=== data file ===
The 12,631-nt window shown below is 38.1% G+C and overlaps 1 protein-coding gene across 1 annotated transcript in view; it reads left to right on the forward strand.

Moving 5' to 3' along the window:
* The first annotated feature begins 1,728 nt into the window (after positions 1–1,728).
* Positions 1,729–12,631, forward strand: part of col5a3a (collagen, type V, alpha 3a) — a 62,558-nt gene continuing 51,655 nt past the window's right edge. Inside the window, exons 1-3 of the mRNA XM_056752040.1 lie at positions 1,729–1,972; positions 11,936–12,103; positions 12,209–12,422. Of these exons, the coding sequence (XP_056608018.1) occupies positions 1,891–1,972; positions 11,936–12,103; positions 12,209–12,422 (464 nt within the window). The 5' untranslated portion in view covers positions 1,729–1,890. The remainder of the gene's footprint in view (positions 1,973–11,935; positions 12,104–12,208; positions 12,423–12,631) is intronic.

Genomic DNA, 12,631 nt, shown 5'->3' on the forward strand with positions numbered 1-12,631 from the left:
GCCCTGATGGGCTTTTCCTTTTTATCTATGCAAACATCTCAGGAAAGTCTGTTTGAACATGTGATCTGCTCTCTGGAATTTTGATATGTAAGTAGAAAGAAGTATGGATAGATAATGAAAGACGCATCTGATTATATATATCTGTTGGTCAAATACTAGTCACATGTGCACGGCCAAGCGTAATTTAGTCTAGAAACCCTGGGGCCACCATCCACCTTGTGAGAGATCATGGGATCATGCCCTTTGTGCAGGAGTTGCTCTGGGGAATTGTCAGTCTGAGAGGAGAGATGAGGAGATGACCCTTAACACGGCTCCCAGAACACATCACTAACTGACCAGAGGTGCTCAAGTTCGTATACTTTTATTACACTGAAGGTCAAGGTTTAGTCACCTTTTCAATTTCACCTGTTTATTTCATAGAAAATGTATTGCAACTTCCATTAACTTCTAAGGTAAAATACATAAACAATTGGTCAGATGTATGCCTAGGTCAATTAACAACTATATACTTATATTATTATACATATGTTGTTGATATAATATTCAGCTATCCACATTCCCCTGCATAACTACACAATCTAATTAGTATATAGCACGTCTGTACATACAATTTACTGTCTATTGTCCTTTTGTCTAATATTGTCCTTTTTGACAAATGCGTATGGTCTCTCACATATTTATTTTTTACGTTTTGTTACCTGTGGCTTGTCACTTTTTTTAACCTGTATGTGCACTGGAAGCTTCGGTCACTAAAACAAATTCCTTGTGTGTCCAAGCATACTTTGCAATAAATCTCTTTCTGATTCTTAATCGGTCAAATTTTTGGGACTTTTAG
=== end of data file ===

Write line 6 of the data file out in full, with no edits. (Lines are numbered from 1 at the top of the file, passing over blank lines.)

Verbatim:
GCCCTGATGGGCTTTTCCTTTTTATCTATGCAAACATCTCAGGAAAGTCTGTTTGAACATGTGATCTGCTCTCTGGAATTTTGATATGTAAGTAGAAAGAAGTATGGATAGATAATGAAAGACGCATCTGATTATATATATCTGTTGGTCAAATACTAGTCACATGTGCACGGCCAAGCGTAATTTAGTCTAGAAACCCTGGGGCCACCATCCACCTTGTGAGAGATCATGGGATCATGCCCTTTGTGCAGGAGTTGCTCTGGGGAATTGTCAGTCTGAGAGGAGAGATGAGGAGATGACCCTTAACACGGCTCCCAGAACACATCACTAACTGACCAGAGGTGCTCAAGTTCGTATACTTTTATTACACTGAAGGTCAAGGTTTAGTCACCTTTTCAATTTCACCTGTTTATTTCATAGAAAATGTATTGCAACTTCCATTAACTTCTAAGGTAAAATACATAAACAATTGGTCAGATGTATGCCTAGGTCAATTAACAACTATATACTTATATTATTATACATATGTTGTTGATATAATATTCAGCTATCCACATTCCCCTGCATAACTACACAATCTAATTAGTATATAGCACGTCTGTACATACAATTTACTGTCTATTGTCCTTTTGTCTAATATTGTCCTTTTTGACAAATGCGTATGGTCTCTCACATATTTATTTTTTACGTTTTGTTACCTGTGGCTTGTCACTTTTTTTAACCTGTATGTGCACTGGAAGCTTCGGTCACTAAAACAAATTCCTTGTGTGTCCAAGCATACTTTGCAATAAATCTCTTTCTGATTCTTAATCGGTCAAATTTTTGGGACTTTTAG